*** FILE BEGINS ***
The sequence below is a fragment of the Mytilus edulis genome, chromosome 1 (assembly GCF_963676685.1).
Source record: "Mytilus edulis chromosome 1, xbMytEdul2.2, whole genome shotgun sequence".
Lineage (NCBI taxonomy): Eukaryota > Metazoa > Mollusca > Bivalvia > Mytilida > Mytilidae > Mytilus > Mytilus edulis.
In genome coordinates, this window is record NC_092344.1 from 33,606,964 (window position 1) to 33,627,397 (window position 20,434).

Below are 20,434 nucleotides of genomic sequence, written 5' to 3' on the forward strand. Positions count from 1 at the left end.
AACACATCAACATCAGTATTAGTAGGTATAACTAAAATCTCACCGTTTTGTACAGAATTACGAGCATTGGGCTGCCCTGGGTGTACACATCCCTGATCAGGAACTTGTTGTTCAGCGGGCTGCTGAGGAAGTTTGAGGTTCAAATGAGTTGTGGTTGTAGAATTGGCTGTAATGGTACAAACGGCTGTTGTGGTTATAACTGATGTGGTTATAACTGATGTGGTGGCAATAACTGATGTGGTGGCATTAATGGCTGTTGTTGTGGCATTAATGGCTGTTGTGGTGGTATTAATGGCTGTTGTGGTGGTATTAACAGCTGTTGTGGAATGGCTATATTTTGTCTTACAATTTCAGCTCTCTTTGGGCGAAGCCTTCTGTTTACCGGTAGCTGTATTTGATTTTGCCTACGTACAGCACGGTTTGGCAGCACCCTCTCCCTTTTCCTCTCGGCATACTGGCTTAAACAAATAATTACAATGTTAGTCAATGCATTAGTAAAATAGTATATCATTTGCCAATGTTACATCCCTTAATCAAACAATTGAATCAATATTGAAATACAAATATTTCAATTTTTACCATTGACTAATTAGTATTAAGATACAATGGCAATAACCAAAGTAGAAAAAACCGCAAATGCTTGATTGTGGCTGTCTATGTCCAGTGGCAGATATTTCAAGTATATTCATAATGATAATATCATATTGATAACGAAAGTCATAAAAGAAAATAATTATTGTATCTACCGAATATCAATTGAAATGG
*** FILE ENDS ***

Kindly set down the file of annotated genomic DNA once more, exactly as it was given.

The sequence below is a fragment of the Mytilus edulis genome, chromosome 1 (assembly GCF_963676685.1).
Source record: "Mytilus edulis chromosome 1, xbMytEdul2.2, whole genome shotgun sequence".
Lineage (NCBI taxonomy): Eukaryota > Metazoa > Mollusca > Bivalvia > Mytilida > Mytilidae > Mytilus > Mytilus edulis.
In genome coordinates, this window is record NC_092344.1 from 33,606,964 (window position 1) to 33,627,397 (window position 20,434).

Below are 20,434 nucleotides of genomic sequence, written 5' to 3' on the forward strand. Positions count from 1 at the left end.
AACACATCAACATCAGTATTAGTAGGTATAACTAAAATCTCACCGTTTTGTACAGAATTACGAGCATTGGGCTGCCCTGGGTGTACACATCCCTGATCAGGAACTTGTTGTTCAGCGGGCTGCTGAGGAAGTTTGAGGTTCAAATGAGTTGTGGTTGTAGAATTGGCTGTAATGGTACAAACGGCTGTTGTGGTTATAACTGATGTGGTTATAACTGATGTGGTGGCAATAACTGATGTGGTGGCATTAATGGCTGTTGTTGTGGCATTAATGGCTGTTGTGGTGGTATTAATGGCTGTTGTGGTGGTATTAACAGCTGTTGTGGAATGGCTATATTTTGTCTTACAATTTCAGCTCTCTTTGGGCGAAGCCTTCTGTTTACCGGTAGCTGTATTTGATTTTGCCTACGTACAGCACGGTTTGGCAGCACCCTCTCCCTTTTCCTCTCGGCATACTGGCTTAAACAAATAATTACAATGTTAGTCAATGCATTAGTAAAATAGTATATCATTTGCCAATGTTACATCCCTTAATCAAACAATTGAATCAATATTGAAATACAAATATTTCAATTTTTACCATTGACTAATTAGTATTAAGATACAATGGCAATAACCAAAGTAGAAAAAACCGCAAATGCTTGATTGTGGCTGTCTATGTCCAGTGGCAGATATTTCAAGTATATTCATAATGATAATATCATATTGATAACGAAAGTCATAAAAGAAAATAATTATTGTATCTACCGAATATCAATTGAAATGG